Mirgain uses a common experience of a job interview as an example. Before the interview, you might find yourself thinking, “There must be many more qualified applications, what’s the point.”

But, when you catch yourself thinking that, stop and instead remind yourself, “I have a lot to offer and a good skill set for the position.”

And, it’s equally important to be realistic. As in the interview scenario, focus on “I’ll try my best” rather than, “I’ll definitely get the job.”

Thinking in a supportive way helps us to feel good about what we’re trying to accomplish and can create the motivation we need.

3) Bring yourself into the present moment

Despite our best efforts to try and ignore certain thoughts, or even change them, they can be “sticky” and persist. And, the more you try to change them, the more you can inadvertently make them stronger. Mirgain describes it as putting wood on a fire – the more you pay attention to the thought, or feed it, the stronger it becomes.

“When thoughts like those arise, try to bring your mind into the present moment by focusing on something in the environment, like a cup of coffee, or by looking out the window. Our mind can only handle one thought at a time, so even just taking a deep breath can interrupt and shift the focus away from the negative thoughts,” says Mirgain.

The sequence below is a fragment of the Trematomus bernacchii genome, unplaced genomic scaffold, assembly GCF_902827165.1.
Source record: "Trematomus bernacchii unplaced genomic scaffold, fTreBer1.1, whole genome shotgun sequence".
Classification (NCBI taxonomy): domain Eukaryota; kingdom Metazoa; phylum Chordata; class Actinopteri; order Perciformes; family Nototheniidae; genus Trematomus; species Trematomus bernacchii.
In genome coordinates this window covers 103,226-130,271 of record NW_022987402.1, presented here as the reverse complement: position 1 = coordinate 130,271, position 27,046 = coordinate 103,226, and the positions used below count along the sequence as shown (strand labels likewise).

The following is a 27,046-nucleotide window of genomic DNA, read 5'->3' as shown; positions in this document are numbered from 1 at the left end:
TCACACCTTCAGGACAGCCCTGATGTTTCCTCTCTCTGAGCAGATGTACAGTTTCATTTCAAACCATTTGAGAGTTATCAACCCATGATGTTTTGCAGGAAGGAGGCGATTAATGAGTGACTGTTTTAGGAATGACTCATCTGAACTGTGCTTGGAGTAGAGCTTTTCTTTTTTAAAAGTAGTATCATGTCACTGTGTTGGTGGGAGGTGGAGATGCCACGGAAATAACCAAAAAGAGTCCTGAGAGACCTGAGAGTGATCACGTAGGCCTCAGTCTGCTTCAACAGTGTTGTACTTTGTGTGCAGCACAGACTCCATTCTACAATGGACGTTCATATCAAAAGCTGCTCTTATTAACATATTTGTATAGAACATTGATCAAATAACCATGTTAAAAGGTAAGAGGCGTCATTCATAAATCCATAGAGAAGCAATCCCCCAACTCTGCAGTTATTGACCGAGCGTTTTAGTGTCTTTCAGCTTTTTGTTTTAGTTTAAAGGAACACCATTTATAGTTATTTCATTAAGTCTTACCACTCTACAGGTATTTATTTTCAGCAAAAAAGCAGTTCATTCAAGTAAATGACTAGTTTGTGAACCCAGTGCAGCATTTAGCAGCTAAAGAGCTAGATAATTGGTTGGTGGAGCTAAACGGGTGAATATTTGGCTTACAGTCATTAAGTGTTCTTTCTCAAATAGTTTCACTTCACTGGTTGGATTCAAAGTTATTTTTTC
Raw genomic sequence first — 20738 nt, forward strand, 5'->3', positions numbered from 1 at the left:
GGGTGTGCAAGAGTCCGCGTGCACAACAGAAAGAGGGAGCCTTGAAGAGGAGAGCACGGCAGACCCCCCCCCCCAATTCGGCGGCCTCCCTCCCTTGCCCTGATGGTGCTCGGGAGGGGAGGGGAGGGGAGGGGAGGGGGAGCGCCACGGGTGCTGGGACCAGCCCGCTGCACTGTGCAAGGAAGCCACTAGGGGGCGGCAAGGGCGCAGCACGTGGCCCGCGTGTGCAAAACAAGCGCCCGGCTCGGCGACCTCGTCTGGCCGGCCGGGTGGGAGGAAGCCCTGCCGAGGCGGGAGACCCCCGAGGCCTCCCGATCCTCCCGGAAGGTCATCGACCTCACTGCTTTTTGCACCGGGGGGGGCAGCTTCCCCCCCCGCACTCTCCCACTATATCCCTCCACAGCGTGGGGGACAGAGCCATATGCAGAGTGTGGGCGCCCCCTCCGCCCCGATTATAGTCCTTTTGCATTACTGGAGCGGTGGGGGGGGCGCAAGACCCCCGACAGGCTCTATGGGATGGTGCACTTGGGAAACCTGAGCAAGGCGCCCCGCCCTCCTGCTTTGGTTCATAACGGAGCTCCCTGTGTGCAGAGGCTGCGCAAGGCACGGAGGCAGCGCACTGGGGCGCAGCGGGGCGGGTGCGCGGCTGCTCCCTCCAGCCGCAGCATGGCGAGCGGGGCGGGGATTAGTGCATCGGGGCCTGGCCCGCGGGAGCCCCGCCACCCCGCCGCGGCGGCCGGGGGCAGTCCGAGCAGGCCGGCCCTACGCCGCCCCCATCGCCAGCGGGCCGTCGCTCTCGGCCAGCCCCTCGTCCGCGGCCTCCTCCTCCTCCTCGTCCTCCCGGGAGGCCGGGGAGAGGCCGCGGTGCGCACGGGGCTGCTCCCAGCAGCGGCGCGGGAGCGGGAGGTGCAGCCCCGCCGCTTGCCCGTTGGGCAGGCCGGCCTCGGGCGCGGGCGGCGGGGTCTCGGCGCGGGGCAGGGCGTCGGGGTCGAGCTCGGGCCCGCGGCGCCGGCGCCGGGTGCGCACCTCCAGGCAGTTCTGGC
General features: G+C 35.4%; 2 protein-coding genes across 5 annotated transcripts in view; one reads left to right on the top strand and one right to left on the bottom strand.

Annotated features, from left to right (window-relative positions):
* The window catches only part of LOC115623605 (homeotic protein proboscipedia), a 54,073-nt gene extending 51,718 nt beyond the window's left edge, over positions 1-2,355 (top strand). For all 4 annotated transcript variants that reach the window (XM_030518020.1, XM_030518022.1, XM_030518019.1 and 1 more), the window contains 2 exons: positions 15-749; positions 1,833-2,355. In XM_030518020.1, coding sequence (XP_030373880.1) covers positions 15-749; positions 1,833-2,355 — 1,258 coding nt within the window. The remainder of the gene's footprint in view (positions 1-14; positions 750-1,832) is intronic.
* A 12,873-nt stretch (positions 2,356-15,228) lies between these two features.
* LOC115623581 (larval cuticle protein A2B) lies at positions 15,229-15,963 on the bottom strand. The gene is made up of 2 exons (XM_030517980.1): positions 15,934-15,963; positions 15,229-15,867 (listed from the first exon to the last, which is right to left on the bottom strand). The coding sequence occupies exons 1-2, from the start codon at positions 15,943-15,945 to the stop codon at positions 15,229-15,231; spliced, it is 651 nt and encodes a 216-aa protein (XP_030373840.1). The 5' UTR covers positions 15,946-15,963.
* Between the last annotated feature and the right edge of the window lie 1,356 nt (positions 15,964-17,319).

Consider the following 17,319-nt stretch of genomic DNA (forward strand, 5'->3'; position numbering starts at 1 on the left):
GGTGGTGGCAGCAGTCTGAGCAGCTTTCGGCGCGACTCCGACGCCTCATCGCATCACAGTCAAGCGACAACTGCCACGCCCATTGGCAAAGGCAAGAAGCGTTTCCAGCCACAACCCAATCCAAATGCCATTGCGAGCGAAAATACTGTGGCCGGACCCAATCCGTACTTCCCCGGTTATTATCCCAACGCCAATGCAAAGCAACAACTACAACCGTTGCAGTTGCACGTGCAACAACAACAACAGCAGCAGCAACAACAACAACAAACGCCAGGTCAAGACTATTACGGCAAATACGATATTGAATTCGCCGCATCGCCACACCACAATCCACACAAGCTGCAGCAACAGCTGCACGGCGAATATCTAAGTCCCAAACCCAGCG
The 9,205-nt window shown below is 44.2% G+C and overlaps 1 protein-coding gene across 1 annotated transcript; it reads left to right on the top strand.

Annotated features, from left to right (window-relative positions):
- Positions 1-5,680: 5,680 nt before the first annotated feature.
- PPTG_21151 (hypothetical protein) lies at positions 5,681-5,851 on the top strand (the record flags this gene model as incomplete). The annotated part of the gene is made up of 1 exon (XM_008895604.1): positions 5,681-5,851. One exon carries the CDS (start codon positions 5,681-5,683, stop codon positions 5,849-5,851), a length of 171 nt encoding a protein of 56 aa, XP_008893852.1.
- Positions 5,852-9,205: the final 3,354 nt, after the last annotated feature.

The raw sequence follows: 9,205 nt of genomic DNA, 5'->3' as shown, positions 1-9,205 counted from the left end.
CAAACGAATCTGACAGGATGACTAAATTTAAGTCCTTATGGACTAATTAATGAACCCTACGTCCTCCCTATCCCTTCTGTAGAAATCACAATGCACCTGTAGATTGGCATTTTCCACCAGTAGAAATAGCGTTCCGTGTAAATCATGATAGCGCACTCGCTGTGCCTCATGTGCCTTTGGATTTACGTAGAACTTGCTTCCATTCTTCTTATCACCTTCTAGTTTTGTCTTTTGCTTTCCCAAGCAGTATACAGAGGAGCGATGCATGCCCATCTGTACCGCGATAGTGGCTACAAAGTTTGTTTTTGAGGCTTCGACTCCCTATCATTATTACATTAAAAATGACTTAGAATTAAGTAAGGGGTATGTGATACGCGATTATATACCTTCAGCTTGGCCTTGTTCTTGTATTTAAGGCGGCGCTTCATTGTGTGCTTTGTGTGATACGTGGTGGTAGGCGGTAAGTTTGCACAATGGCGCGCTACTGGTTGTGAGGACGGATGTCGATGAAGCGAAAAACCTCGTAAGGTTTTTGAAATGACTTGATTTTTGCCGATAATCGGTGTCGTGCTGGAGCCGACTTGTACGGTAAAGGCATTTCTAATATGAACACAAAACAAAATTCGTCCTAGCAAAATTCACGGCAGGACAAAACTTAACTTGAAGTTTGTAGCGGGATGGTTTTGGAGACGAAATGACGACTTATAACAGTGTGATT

Eventually, like the fire, the thought will fade out without anything to keep it going.

4) Take action

Sometimes, the best thing we can do to interrupt negative thoughts is actually to take action and work toward a goal that has meaning for you and is something you value.

“Perhaps there’s an art class you’ve always wanted to take, or a goal you’ve wanted to attain. Those kinds of actions can keep us moving forward and actually quiet down our negative thoughts,” says Mirgain.

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She suggests that when negative thoughts persist, think about just letting them be there, like noise from a radio, and refocusing on taking action in the direction of something that is important to you. Often, a small action step can help calm the mind and connect you back to a sense of well-being.

Give it time

While Mirgain offers four tasks to try, she acknowledges it is not a simple set of tasks.

“Our thought patterns are often ingrained, and it takes a significant amount of work to retrain our brain,” she says. “Be patient and forgiving with yourself.”

If worry or anxiety is affecting your ability to perform your day-to-day activites, you may benefit from speaking to a specialist. Mirgain recommends talking with your primary care provider to determine what is appropriate for you.

Shilagh A Mirgain, PhD

Shilagh A Mirgain, PhD

Dr Mirgain Shilagh is a Health and Sport Psychologist at the University of Wisconsin School of Medicine and Public Health. Her clinical interests include individual and couples psychotherapy with patients with mood, anxiety disorders and adjustment issues, sport psychology and peak performance training, pre-surgical psychological evaluations, and individual and group treatment of patients with a variety of health problems including pain, headaches, cardiac rehabilitation, diabetes, IBS, hypertension, TMJ and insomnia.